News & Opinion

Larry King

TV says goodbye to the most famous pair of braces in showbiz

The Times

December 17, 2010


It may have marked the end of an era but the mood was not mournful or reverential as Larry King prepared to host the final edition of his CNN talk show last night after 25 years.

The 77-year-old’s interviewees have included presidents, pop stars and film legends, but the harsh truth was that his show was losing ratings and was no longer a must-see. A-list celebrities and public figures prefer to bare their souls to Oprah Winfrey and Barbara Walters rather than King, who was frequently accused of not asking tough questions of guests.

The dwindling audiences led CNN, trailing behind Fox News and MSNBC in prime time, to replace King with Piers Morgan, whose show begins next month. While viewers and critics regard King with gentle affection, particularly his trademark braces, the circumstances of his departure from CNN are strained. At the end of an interview with Vladimir Putin this month the Russian Prime Minister commented: “I don’t know why the King leaves the US stage.” King replied: “I sometimes don’t know why myself.”

King said this week: “It’s sad, but there’s a time to go. You know when it’s time.” The interviewer, who has been married eight times, said he knew that “the writing was on the wall” when CNN offered him a one-year contract extension rather than the customary three to five years. He is reported to have agreed not to defect to rivals if he could do four special shows a year. “I have no complaints against CNN,” he said. “It’s been a hell of a marriage. This is not a divorce.”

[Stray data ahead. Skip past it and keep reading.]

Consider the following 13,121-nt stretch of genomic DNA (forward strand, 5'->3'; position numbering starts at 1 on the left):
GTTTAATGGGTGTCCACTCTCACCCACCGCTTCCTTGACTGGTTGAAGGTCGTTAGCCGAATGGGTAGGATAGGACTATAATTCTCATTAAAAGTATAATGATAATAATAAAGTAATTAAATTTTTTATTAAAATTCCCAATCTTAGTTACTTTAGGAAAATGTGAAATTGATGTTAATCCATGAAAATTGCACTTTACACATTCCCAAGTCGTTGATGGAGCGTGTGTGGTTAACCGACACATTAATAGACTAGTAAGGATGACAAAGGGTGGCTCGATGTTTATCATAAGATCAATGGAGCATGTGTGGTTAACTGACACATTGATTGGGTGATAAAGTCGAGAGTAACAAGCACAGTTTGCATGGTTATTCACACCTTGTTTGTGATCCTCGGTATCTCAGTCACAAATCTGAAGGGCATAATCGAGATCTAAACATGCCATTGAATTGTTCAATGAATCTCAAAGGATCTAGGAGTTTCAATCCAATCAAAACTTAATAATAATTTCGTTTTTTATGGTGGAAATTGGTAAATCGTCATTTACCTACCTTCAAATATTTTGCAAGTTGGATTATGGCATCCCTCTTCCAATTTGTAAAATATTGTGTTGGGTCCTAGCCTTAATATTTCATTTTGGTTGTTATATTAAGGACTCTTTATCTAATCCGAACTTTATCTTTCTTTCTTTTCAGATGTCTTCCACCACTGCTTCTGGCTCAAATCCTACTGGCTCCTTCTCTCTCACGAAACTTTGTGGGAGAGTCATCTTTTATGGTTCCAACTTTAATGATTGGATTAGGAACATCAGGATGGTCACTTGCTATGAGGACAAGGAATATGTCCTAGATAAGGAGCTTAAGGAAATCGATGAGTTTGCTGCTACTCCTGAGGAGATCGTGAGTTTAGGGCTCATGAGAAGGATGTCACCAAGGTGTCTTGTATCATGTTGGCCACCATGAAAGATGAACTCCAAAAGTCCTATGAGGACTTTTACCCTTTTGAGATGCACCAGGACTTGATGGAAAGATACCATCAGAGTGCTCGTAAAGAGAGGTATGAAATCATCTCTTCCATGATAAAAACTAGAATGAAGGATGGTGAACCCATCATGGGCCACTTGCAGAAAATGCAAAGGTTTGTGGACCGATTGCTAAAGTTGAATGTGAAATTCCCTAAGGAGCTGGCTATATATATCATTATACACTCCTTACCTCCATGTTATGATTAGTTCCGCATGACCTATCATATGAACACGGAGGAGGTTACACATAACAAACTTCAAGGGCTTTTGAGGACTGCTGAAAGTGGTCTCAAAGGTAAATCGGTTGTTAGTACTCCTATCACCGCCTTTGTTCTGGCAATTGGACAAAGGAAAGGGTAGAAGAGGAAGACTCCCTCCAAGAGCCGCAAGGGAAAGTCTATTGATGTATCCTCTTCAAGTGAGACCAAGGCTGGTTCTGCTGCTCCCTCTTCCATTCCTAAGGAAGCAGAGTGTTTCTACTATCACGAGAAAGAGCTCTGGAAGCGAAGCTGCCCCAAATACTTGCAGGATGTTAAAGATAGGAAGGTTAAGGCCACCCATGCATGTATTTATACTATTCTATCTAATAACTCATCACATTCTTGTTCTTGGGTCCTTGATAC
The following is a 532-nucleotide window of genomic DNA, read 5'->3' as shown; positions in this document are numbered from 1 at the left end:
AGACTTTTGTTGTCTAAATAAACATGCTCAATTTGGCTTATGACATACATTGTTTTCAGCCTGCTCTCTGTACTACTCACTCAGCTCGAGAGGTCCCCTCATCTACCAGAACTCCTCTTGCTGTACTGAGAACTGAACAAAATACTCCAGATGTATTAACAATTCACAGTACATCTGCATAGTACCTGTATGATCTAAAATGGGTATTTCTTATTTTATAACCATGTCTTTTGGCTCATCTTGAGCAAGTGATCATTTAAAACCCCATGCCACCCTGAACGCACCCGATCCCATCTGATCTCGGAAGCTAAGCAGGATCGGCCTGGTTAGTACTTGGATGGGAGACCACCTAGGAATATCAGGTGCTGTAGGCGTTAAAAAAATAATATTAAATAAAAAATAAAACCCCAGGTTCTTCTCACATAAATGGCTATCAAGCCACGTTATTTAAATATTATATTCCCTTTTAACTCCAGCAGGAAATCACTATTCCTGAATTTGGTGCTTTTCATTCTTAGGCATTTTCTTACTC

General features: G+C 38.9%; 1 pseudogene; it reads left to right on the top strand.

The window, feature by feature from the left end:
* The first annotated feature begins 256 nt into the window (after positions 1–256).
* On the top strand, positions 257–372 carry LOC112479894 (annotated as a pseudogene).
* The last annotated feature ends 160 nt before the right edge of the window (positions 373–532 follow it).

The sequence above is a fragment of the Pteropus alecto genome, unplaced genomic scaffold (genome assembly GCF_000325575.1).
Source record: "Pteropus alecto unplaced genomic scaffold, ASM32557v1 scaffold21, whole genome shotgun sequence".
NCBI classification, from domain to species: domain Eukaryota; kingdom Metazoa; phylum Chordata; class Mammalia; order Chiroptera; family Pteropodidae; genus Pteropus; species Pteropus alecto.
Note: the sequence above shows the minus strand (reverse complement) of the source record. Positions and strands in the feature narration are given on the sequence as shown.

It is certainly an emphatic separation. In the first quarter of 2010 the audience of Larry King Live dropped 43 per cent to 771,000. Across its prime-time schedule CNN’s ratings were down 39 per cent among total viewers, and 42 per cent among those aged 25 to 54 — the demographic most coveted by advertisers.

CNN’s problem, say critics, is one of style: viewers have gravitated to the right-of-centre politics of Fox News, with personalities such as Sean Hannity, or the leftish MSNBC and hosts such as Rachel Maddow, while CNN’s identity remains unfixed.

The talk yesterday was not of his broadcasting legacy but who would be on his final show. Guests in his final week have included Barbra Streisand and Tony Blair. Rumour suggested that the last show would include 16 par- ticipants. The only confirmed guests last night were Ryan Seacrest, the host of American Idol, and Bill Maher, the host of HBO’s Real Time.

Seacrest was thought to be King’s choice of successor. CNN remained poker-faced. Its website read: “We’ve got a bunch of surprises for him — and you. Don’t miss it!”

King’s guests have ranged from Marlon Brando (he famously kissed King at the end of their interview) to Lady Gaga, Yassir Arafat and Mike Tyson. A tribute video of “best moments” shows Elizabeth Taylor clasping King’s hand, Johnny Cash insisting that he is “thrilled to be alive” and Mr Putin and President Ahmadinejad of Iran refusing to answer questions. Many celebrities paid tribute to King in July at the start of the final season, including Donald Trump, Celine Dion and Al Pacino, who said: “You still have the same energy, the same commitment, the same interest in other people and what they think and how they are feeling and what they got to say, and I think that is pretty amazing.”

In an interview this week King decried trends in modern talk shows: “On many of these shows the guest is a prop for the host and that’s not my kind of broadcasting,” he said. “I hope it’s cyclical. I hope it comes back to information rather than yelling, and the guests are given a chance to finish a thought.” King rejected the accusation that he was a soft interviewer: “I’m a minimalist, and the greatest minimalist question of all is, ‘Why?’ I never bought that softball rap.”

He said that Frank Sinatra had been his favourite interviewee. The best interviewees, he said, had — like Sinatra — passion, a sense of humour and a chip on their shoulder. Robert Mitchum, who was monosyllabic in his responses, was his worst.

Morgan’s show next month is being sold as “exciting and slightly dangerous”. The former Editor of the Daily Mirror is seen as as a dedicated hunter of tabloid scoops.